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War Tech Fighters Review

Reading Time: 5 minutes

Game Details

Title: War Tech Fighters
Developer: Drakkar Devs
Publisher: Blowfish Studio Games
Genre: Action, Arcade, Mecha
Platform: PS4
Audience: PEGI 12
Release Date: 27/06/2019
Price: £14.99 – Rapid Reviews UK was very kindly provided with a review code for this title.

War Tech Fighters is an arcade style shooter that mixes Japanese anime mecha and Hollywood style cutscenes to make something new. But does it deliver?

Have you ever felt like you wanted to pilot a Tech Fighter (Mecha) and kill everything that moves? How about something that looks like it is from the Michael Bay era of Transformers? Here you have it War Tech Fighters is something for you to get your teeth in to. Do not let the Michael Bay references deter you. The game is rather fun.

The overall story is pretty simple. Travelling across the galaxy, the rebel colonies of Hebos and Ares join forces to battle against the Zatros empire. Straight out of the Gundam playbook, and there is nothing wrong with that in my honest opinion. There is a slightly deeper story within the missions, but it is not the focus. BLOWING STUFF UP!!! is what we want to do.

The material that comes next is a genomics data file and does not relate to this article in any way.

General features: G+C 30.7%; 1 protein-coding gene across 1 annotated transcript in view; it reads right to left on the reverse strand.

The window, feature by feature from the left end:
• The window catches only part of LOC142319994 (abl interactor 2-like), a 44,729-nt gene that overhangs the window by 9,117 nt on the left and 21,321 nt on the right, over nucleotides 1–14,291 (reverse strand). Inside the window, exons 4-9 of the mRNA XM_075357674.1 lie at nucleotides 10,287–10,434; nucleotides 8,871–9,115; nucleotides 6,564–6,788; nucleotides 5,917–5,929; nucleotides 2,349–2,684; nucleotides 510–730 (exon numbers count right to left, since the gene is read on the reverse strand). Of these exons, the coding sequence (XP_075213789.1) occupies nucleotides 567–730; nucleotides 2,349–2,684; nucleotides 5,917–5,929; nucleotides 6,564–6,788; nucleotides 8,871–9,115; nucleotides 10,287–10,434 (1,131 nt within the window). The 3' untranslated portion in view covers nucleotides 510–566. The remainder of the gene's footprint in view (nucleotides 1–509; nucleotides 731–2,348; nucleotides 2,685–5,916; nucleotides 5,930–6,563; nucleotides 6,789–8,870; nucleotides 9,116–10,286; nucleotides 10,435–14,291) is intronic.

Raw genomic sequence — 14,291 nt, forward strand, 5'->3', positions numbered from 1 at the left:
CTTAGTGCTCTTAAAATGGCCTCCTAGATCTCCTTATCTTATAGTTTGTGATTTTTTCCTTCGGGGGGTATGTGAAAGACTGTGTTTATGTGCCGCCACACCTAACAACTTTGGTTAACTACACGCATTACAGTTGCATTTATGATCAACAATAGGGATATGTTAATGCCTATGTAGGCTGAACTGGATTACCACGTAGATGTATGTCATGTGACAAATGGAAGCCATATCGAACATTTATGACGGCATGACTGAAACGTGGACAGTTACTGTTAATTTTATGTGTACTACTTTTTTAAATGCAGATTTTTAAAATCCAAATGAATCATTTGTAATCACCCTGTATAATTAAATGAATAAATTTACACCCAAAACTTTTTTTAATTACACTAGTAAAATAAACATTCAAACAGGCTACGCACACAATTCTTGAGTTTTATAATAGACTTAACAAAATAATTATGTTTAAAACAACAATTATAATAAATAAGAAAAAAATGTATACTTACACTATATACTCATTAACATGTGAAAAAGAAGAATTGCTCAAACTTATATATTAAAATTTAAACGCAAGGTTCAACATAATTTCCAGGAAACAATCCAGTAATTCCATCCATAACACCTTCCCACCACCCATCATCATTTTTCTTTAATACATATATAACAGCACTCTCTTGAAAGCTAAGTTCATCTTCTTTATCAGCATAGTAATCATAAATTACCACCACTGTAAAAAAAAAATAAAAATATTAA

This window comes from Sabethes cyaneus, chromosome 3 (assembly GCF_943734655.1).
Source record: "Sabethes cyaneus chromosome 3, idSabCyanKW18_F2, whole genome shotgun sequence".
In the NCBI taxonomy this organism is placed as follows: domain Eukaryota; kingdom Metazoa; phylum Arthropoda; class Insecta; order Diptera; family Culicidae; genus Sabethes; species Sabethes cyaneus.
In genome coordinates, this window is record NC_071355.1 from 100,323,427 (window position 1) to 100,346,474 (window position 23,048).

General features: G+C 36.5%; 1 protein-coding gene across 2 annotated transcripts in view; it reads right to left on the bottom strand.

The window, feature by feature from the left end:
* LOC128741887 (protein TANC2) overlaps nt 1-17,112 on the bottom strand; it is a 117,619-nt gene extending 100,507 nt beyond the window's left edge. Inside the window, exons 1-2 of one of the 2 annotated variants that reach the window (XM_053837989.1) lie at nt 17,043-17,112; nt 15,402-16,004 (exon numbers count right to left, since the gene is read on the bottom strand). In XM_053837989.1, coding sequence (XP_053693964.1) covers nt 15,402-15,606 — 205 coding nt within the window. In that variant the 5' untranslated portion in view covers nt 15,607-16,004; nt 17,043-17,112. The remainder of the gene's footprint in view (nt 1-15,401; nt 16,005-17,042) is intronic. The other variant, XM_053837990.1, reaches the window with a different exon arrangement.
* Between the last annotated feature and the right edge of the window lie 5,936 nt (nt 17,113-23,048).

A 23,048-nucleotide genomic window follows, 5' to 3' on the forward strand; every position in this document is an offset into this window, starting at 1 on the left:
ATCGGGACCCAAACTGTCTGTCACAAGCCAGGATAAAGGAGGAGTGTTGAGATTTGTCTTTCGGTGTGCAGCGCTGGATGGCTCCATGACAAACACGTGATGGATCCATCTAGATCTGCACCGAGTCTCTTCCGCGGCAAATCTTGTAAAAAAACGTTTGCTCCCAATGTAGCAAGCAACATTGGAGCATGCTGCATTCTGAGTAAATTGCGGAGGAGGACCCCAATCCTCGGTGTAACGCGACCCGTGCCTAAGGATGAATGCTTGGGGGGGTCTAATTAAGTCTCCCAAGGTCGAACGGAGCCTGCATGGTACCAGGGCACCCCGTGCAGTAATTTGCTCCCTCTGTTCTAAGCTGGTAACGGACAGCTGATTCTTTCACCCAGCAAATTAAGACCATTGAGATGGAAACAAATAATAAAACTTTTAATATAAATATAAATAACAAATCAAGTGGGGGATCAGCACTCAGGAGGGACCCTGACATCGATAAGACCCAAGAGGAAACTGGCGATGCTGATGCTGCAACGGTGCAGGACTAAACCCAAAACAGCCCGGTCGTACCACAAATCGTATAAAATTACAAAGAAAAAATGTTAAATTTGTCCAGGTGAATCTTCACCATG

The Developers Drakkar have mixed anime style mecha with Hollywood (the Michael Bay will soon become clear) style explosions and fight scenes. Let us look at the mecha first. These come in three styles, the smaller faster Tech Fighter, the medium jack of all trades Tech Fighter and the big tank Tech Fighter. There are pluses and negative stats depending on the Tech Fighters’ style you choose. For instance, the smaller one is fast but can take the least amount of punishment, whereas the big one is the opposite.

Here is where the meat of the game will be. Each of the Tech Fighters, play style, can be customised and outfitted with a LOT of different parts, each boasting different stats. The pieces come in as head, arms, body and legs, sword and shield. Each section has a primary function. The head improves lock on, and arms equip different fast weapons. The body can be fitted with different heavy armaments, and the legs change mecha speed.

Sword and shield are self-explanatory. Along with these primary functions, there are also statistics like power (how long the mecha can boost for or shoot), armour, speed and power. Mixing and matching these parts will allow for the best set up for your playstyle. However, some sets focus mainly on playstyle. To top it off, all the different parts look different and are visibly different. For myself, collecting the parts needed to upgrade and the money was my main focus in the game.

Also, there are overall boosts in the form of research. These give a stat bonus for the Tech Fighter along with the parts. For instance, it could take 10% less bullet damage, or lower shot cost by 10%. In the later levels, these upgrades will make a difference. These two components alone will give the player a tonne of replayability with this title.